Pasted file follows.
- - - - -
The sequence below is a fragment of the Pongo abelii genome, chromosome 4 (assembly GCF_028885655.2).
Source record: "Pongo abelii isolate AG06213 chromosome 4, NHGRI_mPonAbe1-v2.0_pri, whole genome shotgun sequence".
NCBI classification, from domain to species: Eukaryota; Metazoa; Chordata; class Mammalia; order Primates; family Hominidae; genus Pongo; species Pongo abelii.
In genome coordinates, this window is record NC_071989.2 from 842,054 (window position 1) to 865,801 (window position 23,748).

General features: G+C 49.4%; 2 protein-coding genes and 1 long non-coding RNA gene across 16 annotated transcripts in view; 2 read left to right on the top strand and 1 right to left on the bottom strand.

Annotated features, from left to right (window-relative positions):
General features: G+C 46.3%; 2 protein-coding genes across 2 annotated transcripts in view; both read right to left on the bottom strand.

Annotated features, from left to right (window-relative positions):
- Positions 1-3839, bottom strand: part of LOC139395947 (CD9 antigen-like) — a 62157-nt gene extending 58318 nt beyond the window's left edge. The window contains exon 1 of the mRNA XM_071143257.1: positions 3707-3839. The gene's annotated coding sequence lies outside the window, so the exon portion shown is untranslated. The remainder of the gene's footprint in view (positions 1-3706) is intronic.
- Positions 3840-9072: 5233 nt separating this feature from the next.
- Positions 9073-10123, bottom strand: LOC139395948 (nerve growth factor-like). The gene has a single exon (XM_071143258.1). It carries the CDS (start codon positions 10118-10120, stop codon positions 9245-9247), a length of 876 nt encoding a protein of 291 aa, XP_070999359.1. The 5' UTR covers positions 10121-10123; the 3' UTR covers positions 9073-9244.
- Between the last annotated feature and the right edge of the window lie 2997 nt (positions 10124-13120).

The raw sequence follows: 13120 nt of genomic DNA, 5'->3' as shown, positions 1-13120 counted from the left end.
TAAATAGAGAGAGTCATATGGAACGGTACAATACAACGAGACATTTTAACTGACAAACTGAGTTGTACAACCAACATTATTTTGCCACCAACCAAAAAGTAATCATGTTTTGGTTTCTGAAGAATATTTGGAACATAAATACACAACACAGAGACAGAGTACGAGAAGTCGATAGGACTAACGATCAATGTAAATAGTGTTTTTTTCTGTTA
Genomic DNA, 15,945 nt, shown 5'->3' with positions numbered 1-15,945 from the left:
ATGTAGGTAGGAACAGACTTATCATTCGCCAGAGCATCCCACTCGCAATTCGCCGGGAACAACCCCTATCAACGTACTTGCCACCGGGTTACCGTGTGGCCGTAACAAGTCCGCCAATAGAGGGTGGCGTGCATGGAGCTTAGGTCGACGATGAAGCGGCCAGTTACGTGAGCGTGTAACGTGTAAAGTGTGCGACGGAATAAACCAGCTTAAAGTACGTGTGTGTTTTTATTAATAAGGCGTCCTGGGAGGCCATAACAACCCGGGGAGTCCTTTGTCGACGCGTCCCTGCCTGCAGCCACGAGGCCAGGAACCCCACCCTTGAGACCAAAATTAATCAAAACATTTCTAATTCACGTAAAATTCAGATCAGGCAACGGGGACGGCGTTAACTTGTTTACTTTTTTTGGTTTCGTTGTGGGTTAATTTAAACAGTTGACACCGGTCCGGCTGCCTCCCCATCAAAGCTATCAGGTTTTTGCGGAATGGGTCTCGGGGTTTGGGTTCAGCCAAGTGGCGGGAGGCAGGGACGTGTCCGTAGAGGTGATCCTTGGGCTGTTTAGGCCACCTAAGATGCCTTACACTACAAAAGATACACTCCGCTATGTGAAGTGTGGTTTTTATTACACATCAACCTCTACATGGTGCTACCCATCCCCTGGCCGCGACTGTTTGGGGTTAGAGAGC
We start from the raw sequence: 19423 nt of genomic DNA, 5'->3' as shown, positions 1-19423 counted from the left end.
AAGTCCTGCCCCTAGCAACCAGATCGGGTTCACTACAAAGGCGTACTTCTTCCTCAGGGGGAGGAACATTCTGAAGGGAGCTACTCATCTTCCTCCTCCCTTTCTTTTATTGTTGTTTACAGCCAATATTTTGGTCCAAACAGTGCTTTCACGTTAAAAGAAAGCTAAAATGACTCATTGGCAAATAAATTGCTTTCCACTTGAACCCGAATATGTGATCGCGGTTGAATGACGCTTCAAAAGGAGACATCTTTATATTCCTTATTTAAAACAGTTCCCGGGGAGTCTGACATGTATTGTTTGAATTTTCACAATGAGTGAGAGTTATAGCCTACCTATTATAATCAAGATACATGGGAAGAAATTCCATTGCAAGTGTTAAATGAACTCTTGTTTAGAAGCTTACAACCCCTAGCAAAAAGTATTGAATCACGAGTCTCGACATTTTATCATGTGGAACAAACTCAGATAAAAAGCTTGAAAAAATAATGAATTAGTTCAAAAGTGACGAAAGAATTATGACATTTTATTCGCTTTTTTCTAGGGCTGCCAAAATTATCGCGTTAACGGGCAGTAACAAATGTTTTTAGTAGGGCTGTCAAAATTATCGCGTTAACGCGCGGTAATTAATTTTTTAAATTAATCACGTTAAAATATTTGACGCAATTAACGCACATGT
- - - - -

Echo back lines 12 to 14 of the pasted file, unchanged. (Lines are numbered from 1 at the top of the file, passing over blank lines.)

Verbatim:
- Between the last annotated feature and the right edge of the window lie 2997 nt (positions 10124-13120).

The raw sequence follows: 13120 nt of genomic DNA, 5'->3' as shown, positions 1-13120 counted from the left end.
TAAATAGAGAGAGTCATATGGAACGGTACAATACAACGAGACATTTTAACTGACAAACTGAGTTGTACAACCAACATTATTTTGCCACCAACCAAAAAGTAATCATGTTTTGGTTTCTGAAGAATATTTGGAACATAAATACACAACACAGAGACAGAGTACGAGAAGTCGATAGGACTAACGATCAATGTAAATAGTGTTTTTTTCTGTTA